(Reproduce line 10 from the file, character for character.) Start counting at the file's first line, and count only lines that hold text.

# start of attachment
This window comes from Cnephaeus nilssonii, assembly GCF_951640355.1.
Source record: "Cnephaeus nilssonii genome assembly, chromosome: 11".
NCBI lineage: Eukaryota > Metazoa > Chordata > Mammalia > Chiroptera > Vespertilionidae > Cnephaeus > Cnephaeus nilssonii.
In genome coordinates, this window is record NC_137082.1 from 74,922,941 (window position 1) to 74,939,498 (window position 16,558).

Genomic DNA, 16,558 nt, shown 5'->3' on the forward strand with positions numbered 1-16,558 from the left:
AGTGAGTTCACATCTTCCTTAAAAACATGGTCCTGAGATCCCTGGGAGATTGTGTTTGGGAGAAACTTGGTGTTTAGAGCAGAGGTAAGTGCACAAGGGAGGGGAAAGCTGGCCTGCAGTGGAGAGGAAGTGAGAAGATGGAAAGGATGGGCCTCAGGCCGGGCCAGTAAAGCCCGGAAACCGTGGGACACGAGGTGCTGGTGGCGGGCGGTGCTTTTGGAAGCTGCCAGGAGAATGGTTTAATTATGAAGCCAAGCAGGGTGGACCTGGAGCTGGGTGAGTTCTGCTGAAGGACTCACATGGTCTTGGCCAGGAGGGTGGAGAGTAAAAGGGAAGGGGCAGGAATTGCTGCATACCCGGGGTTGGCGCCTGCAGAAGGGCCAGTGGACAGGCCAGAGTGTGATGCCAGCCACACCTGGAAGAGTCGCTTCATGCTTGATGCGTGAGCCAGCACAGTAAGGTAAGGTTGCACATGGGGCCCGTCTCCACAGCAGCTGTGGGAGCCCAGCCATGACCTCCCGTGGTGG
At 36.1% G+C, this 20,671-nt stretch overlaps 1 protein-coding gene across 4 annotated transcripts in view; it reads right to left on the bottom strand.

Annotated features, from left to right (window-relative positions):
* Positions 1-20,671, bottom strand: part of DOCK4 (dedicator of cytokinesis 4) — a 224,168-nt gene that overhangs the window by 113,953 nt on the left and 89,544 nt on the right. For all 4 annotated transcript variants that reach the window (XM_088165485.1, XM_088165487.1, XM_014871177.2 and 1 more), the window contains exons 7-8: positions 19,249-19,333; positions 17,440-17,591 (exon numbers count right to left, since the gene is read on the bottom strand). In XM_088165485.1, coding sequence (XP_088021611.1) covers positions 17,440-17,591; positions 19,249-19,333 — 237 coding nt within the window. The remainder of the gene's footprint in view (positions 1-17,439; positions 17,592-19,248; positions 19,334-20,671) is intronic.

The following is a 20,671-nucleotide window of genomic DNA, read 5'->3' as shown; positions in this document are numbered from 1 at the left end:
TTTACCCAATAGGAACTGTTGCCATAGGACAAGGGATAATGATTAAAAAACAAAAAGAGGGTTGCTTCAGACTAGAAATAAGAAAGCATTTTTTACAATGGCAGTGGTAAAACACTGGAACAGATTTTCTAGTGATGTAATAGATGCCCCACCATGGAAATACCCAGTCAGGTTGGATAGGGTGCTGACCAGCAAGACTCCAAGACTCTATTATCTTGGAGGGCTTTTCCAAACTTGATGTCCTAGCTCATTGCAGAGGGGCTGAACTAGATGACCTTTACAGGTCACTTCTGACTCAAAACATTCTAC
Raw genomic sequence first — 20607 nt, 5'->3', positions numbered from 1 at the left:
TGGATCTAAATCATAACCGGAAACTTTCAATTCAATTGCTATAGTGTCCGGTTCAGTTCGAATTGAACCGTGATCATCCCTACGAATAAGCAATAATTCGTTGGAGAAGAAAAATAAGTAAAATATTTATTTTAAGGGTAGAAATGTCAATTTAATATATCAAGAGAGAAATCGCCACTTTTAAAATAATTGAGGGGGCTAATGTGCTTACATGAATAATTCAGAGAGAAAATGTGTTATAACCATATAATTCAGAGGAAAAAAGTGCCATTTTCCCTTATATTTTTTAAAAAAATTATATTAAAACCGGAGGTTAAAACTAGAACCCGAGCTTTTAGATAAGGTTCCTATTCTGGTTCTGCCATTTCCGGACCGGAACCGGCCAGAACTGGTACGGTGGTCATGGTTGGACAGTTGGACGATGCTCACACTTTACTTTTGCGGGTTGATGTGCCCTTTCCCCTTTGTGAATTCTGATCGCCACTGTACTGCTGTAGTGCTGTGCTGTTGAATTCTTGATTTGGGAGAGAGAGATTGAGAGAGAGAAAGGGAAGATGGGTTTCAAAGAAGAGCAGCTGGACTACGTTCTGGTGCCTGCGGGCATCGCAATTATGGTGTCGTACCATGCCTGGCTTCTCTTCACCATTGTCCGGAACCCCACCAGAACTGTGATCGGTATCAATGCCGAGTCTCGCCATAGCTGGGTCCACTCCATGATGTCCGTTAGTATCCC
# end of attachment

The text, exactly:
The following is a 20,671-nucleotide window of genomic DNA, read 5'->3' as shown; positions in this document are numbered from 1 at the left end: